Lowly Flyers surprise Penguins, 2-1
The Penguins are not scoring.
They have one goal in each of the past three games, all losses — the latest to the Philadelphia Flyers, 2-1, at Consol Energy Center on Wednesday night.
They have won only four of their past 10, scoring only seven goals in those six defeats.
This all comes on the heels of an end to their Stanley Cup playoff run when they scored only twice as Boston swept them from the Eastern Conference final.
“It's always a concern,” left winger Chris Kunitz said of the offensive struggles from the East final and the past few weeks. “We're a team that prides ourselves on being able to go out there and play the right way, get scoring chances.”
Kunitz correctly noted in the Penguins' previous loss, 2-1 at St. Louis on Saturday night, that they did not generate many scoring chances, though coach Dan Bylsma said Wednesday morning his squad is capable of winning — and, in fact, had won — games with fewer opportunities.
The Penguins did not lack chances against the Flyers, especially in the third period, which they entered down by one after goals in the first and second from Philadelphia center Brayden Schenn.
Right winger James Neal missed to the left of Flyers goalie Ray Emery when the Penguins had a power play with about seven minutes remaining.
Bylsma mentioned that one and other scoring chances not capitalized on by Kunitz and defenseman Brooks Orpik.
Orpik is not a reputable scorer, though. Captain Sidney Crosby is, and his power-play goal in the second period — the first on the advantage by either him or Evgeni Malkin in 44 consecutive opportunities dating to Oct. 15 — snapped a goal drought of seven games.
Still, Crosby also could not best Emery on a partial breakaway later in the period, and the Penguins spent much of the final minutes before the second intermission trying to kill off Flyers' power plays.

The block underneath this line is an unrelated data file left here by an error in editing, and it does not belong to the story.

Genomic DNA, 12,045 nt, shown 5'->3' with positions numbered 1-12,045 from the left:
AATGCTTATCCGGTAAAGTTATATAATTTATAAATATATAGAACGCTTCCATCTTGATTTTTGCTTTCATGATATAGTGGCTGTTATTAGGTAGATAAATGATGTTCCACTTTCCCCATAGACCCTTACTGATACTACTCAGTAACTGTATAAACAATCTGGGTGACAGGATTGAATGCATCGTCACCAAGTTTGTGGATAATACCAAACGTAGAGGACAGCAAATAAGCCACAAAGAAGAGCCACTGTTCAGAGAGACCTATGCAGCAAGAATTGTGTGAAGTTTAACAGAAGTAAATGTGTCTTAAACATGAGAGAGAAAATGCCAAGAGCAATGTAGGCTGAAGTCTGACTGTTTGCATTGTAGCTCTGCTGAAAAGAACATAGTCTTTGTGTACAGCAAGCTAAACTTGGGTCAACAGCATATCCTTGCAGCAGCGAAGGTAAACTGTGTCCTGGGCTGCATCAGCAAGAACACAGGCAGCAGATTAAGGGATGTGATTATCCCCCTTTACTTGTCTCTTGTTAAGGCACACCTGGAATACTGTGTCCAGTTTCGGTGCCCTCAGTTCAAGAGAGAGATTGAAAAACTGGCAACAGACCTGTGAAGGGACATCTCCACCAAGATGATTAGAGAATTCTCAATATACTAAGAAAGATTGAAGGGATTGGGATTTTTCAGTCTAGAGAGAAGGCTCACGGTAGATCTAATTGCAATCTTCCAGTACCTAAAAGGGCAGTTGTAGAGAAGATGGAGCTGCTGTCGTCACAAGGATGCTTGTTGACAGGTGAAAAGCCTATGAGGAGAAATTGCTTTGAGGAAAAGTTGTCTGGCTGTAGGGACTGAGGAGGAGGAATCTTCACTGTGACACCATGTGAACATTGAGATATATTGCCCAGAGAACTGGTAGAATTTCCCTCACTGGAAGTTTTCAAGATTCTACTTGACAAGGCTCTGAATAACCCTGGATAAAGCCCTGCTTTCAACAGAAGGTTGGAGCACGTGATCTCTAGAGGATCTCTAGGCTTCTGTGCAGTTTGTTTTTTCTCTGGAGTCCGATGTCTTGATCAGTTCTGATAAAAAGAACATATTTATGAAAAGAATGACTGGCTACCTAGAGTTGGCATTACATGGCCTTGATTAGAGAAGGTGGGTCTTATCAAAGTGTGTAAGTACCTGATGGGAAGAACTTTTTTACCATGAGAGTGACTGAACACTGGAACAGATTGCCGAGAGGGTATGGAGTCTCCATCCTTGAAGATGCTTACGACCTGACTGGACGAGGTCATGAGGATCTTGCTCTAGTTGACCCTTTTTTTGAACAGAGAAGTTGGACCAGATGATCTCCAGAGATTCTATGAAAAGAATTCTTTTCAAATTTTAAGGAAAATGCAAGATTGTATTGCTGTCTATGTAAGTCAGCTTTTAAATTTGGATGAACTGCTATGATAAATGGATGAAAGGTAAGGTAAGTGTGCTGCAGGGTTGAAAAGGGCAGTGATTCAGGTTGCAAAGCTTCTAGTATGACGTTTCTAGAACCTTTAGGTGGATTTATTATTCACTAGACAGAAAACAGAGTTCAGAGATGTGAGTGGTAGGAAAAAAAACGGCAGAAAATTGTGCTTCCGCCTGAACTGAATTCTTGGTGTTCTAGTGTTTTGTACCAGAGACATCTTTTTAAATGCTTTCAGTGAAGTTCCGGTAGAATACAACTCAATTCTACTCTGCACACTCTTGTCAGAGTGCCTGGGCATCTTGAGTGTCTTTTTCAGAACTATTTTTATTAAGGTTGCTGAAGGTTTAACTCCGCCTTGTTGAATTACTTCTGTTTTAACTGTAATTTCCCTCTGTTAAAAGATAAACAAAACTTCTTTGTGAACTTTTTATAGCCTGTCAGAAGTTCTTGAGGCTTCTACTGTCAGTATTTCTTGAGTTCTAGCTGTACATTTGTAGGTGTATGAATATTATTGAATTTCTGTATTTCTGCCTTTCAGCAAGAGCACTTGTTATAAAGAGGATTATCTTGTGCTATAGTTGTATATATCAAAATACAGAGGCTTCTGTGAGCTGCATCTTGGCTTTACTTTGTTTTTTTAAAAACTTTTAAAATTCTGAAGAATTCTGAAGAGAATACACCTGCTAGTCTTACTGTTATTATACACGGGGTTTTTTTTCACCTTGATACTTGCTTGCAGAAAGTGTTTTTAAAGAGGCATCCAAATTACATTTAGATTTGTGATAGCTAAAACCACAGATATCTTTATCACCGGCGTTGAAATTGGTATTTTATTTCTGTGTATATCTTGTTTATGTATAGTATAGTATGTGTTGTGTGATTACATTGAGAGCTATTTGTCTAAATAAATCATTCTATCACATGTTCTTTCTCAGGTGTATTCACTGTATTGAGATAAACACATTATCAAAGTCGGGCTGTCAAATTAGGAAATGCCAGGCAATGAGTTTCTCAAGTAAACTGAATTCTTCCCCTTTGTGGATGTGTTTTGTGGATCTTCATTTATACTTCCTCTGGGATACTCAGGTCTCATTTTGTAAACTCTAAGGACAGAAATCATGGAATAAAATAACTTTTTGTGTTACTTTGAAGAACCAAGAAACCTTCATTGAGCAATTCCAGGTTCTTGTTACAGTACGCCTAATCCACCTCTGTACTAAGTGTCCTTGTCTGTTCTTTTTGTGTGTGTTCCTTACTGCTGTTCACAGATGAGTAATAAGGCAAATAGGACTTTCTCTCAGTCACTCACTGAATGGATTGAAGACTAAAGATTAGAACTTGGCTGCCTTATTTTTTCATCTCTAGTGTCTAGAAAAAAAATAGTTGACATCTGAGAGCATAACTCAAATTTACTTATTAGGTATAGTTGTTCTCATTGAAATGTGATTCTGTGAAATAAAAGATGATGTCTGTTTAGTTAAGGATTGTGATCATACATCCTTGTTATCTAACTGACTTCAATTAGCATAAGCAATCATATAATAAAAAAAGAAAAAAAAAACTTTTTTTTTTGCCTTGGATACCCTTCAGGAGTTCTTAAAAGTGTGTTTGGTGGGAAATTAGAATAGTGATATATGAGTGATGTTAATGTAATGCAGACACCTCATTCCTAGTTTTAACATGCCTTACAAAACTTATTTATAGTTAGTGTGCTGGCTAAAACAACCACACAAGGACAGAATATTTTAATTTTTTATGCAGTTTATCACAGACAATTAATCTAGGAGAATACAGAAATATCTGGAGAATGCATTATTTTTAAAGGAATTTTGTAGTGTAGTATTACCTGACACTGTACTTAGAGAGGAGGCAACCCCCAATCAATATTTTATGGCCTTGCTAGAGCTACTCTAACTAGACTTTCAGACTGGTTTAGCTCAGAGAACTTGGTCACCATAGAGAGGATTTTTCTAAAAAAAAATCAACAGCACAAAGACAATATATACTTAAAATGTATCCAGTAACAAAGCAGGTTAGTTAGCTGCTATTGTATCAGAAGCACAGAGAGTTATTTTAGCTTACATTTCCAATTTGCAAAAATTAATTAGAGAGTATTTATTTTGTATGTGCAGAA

They nearly did, but Schenn's second of the game — scored from in front of Penguins goalie Marc-Andre Fleury and behind defenseman Kris Letang, whose back was to the crease — staked the Flyers to a lead they would not lose.
Malkin, whose saucer pass from the right half-wall led to Crosby's redirection-goal, has gone 11 straight games without a marker. Right winger Pascal Dupuis is without a goal in 12 consecutive contests.
Neal has yet to score a goal this season, though he has played in only two full games.
The Penguins are known for their offense, and not just historically for the likes of Mario Lemieux and Jaromir Jagr.
This group is led by Crosby and Malkin, winners of a combined three scoring titles, and Letang, the only defenseman to average a point per game last season. Neal is a former 40-goal scorer. Kunitz and Dupuis — Crosby's regular linemates, and each given new contracts in the offseason — totaled 133 goals the previous three seasons.
Those six players combine to count for about $29.88 million of the $64.3 million salary cap, or around 46.5 percent.
The Penguins (11-7-0, 22 points) are built to win with them scoring goals. In the past 10 games, those six players have contributed nine goals — all but two, scored by Crosby, coming from Kunitz and Letang.
“We're going to be in those one-goal games, the 1-0, 2-1 games, and you've got to learn how to win those,” Neal said.
The Penguins' season ended in June with back-to-back one-goal losses at Boston, defeats of 2-1 and 1-0. They don't need reminded of that — but as Kunitz suggested, that memory is kind of hanging there every time they fail to score a lot for a few games.
That is happening, again.
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